Interviews

01.11.14

Midland Metro extension moving forward

Source: Rail Technology Magazine Oct/Nov 2014

Paul Griffiths, Metro and Sprint programme director at Centro, discusses the developments and progress on the Midland Metro extension.

Midland Metro’s multi-million pound extension is due to be operational by autumn 2015, coming online at around the same time as several other major projects in the Birmingham city centre area, Paul Griffiths, Metro and Sprint programme director at Centro, told RTM.

Although no firm date has been set yet, he said: “The work, which first started in 2012, is coming along nicely.

“We’ve got a series of projects within the first phase of the programme, which includes an extension to the depot at Wednesbury, introducing the new tram fleet and the extension into Birmingham city centre itself.”

Wednesbury depot

As part of the work a new 42m x 30m three-storey extension to the existing depot Operations and Maintenance Centre (OMC) is being built, with two new maintenance roads, rooftop access, a vehicle jacking area, heavy crane and general additional tram maintenance facilities.

In addition to the main depot extension, a new testing and commissioning shed and four stabling sidings have been constructed, to accommodate the new Urbos 3 tram fleet. However, with National Express, the route operator, continuing to maintain the existing fleet of trams, coordination of all the works has been particularly important.

“The works at the depot in Wednesbury are coming to a close in the next few weeks, which gives us the capacity to deal with the new fleet and maintain them as we bring more of them into service,” said Griffiths. “National Express has had to put up with a lot of disruption to their depot as they’ve been trying to operate a live depot while we’ve been trying to extend it, but the project has gone well overall.”

New fleet

It has been a year since the first of Centro’s new 21-strong fleet of Urbos 3 trams, built by CAF, was unveiled. Now the trams are coming through from Spain at “a rate of knots”, Griffiths told us. When we spoke to him in mid-October, 16 of the initial order of 21 had arrived. He said that Centro envisages that by the end of the year it will have enough of the Urbos 3 trams in operation to replace the existing Ansaldo T69 fleet.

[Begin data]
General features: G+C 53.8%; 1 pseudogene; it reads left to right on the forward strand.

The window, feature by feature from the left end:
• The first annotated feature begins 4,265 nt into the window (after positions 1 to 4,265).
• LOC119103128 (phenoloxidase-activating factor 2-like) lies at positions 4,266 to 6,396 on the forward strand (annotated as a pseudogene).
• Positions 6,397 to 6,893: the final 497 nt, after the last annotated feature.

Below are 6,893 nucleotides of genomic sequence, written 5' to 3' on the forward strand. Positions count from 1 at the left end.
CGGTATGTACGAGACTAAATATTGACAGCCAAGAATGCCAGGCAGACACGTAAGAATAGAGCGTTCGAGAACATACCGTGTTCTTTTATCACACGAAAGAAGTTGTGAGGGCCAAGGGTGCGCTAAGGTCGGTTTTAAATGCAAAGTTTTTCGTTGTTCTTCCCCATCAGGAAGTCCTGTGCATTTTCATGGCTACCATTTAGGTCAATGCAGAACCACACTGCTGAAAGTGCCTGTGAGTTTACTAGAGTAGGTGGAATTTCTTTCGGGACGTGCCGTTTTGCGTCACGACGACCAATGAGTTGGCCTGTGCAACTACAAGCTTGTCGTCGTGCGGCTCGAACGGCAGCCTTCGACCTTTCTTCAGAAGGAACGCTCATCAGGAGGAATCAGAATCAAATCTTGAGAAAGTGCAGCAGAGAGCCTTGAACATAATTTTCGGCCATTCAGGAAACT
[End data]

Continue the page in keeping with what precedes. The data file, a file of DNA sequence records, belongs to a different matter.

“We’ll be able to take those out of service over the next few months,” said Griffiths. “And certainly, as we get into spring next year, we’ll have the full order of 21 and we’ll have the full fleet available.”

RTM was told that the Urbos 3 roll-out seems to be going “really smoothly” and Centro is “very pleased” with it. There has also been good passenger feedback with many saying they like the “light, bright and airy experience”.

He added, though, that there have been some minor bugs to fix whilst bringing the fleet online. “We found, for instance, things like the air conditioning settings weren’t quite right when we first started operating,” said Griffiths. “So the software has been tweaked to deal with that. I guess the last place the Urbos 3 trams ran were in Zaragoza and perhaps the people of the West Midlands have a different view on what a comfortable temperature is compared to those in Spain. But the issues are down at that level.”

He said Centro is working with CAF and National Express to make sure any such issues are identified and rectified quickly.

Work on the line

In Birmingham city centre, work is ongoing to finish the £128m Midland Metro extension between Snow Hill and New Street stations.

The route will see a new stop at St Chad’s which will link to Snow Hill via a second access then travel through the new development at Snow Hill Queensway and onto the road.

With a second stop located on Upper Bull Street, Centro says the Metro will then turn on to Corporation Street, where it will stop at the heart of the city centre next to the junction with Cherry Street, carrying on to Stephenson Street where the final stop will be just outside the entrance to New Street station.

Tracks have been laid recently along one side of Corporation Street, with work continuing on the links around Colmore Row.

Griffiths said: “Most of the inbound track, down one side of Corporation Street, is in and in the last week Balfour Beatty, the contractor, has had a big traffic management changeover.

“This is key to managing city centre works, and they have moved over to the other side of the street and are working on another series of work before we come into the Christmas embargo period, which is critical for the shopkeepers.”

Griffiths reiterated that Centro plans to have the extension operational by autumn 2015 as it is a big ‘change over’ time for Birmingham city centre. “With projects like New Street station opening its main atrium and entrances and John Lewis opening, we hope to be coming online at a similar time,” he said.